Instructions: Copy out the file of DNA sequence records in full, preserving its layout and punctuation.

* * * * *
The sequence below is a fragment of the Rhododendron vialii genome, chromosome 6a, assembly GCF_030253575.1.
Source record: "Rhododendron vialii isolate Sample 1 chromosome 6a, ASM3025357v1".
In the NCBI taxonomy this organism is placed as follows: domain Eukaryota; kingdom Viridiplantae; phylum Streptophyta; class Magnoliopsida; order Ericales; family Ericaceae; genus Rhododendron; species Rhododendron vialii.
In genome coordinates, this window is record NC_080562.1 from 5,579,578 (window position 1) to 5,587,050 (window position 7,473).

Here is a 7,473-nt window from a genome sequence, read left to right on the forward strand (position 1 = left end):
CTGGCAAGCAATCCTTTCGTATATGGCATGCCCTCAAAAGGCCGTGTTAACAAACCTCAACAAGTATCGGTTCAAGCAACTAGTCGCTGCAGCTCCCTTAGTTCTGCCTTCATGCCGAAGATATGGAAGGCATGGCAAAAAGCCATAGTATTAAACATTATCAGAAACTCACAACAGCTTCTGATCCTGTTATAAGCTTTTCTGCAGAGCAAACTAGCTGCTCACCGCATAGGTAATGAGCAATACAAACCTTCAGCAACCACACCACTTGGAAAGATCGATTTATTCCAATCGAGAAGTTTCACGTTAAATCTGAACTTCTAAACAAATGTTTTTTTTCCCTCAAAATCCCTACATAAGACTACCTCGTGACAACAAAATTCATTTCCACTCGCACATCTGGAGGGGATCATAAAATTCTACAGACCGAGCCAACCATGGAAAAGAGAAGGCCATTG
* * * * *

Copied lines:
The sequence below is a fragment of the Rhododendron vialii genome, chromosome 6a, assembly GCF_030253575.1.
Source record: "Rhododendron vialii isolate Sample 1 chromosome 6a, ASM3025357v1".
In the NCBI taxonomy this organism is placed as follows: domain Eukaryota; kingdom Viridiplantae; phylum Streptophyta; class Magnoliopsida; order Ericales; family Ericaceae; genus Rhododendron; species Rhododendron vialii.
In genome coordinates, this window is record NC_080562.1 from 5,579,578 (window position 1) to 5,587,050 (window position 7,473).

Here is a 7,473-nt window from a genome sequence, read left to right on the forward strand (position 1 = left end):
CTGGCAAGCAATCCTTTCGTATATGGCATGCCCTCAAAAGGCCGTGTTAACAAACCTCAACAAGTATCGGTTCAAGCAACTAGTCGCTGCAGCTCCCTTAGTTCTGCCTTCATGCCGAAGATATGGAAGGCATGGCAAAAAGCCATAGTATTAAACATTATCAGAAACTCACAACAGCTTCTGATCCTGTTATAAGCTTTTCTGCAGAGCAAACTAGCTGCTCACCGCATAGGTAATGAGCAATACAAACCTTCAGCAACCACACCACTTGGAAAGATCGATTTATTCCAATCGAGAAGTTTCACGTTAAATCTGAACTTCTAAACAAATGTTTTTTTTCCCTCAAAATCCCTACATAAGACTACCTCGTGACAACAAAATTCATTTCCACTCGCACATCTGGAGGGGATCATAAAATTCTACAGACCGAGCCAACCATGGAAAAGAGAAGGCCATTG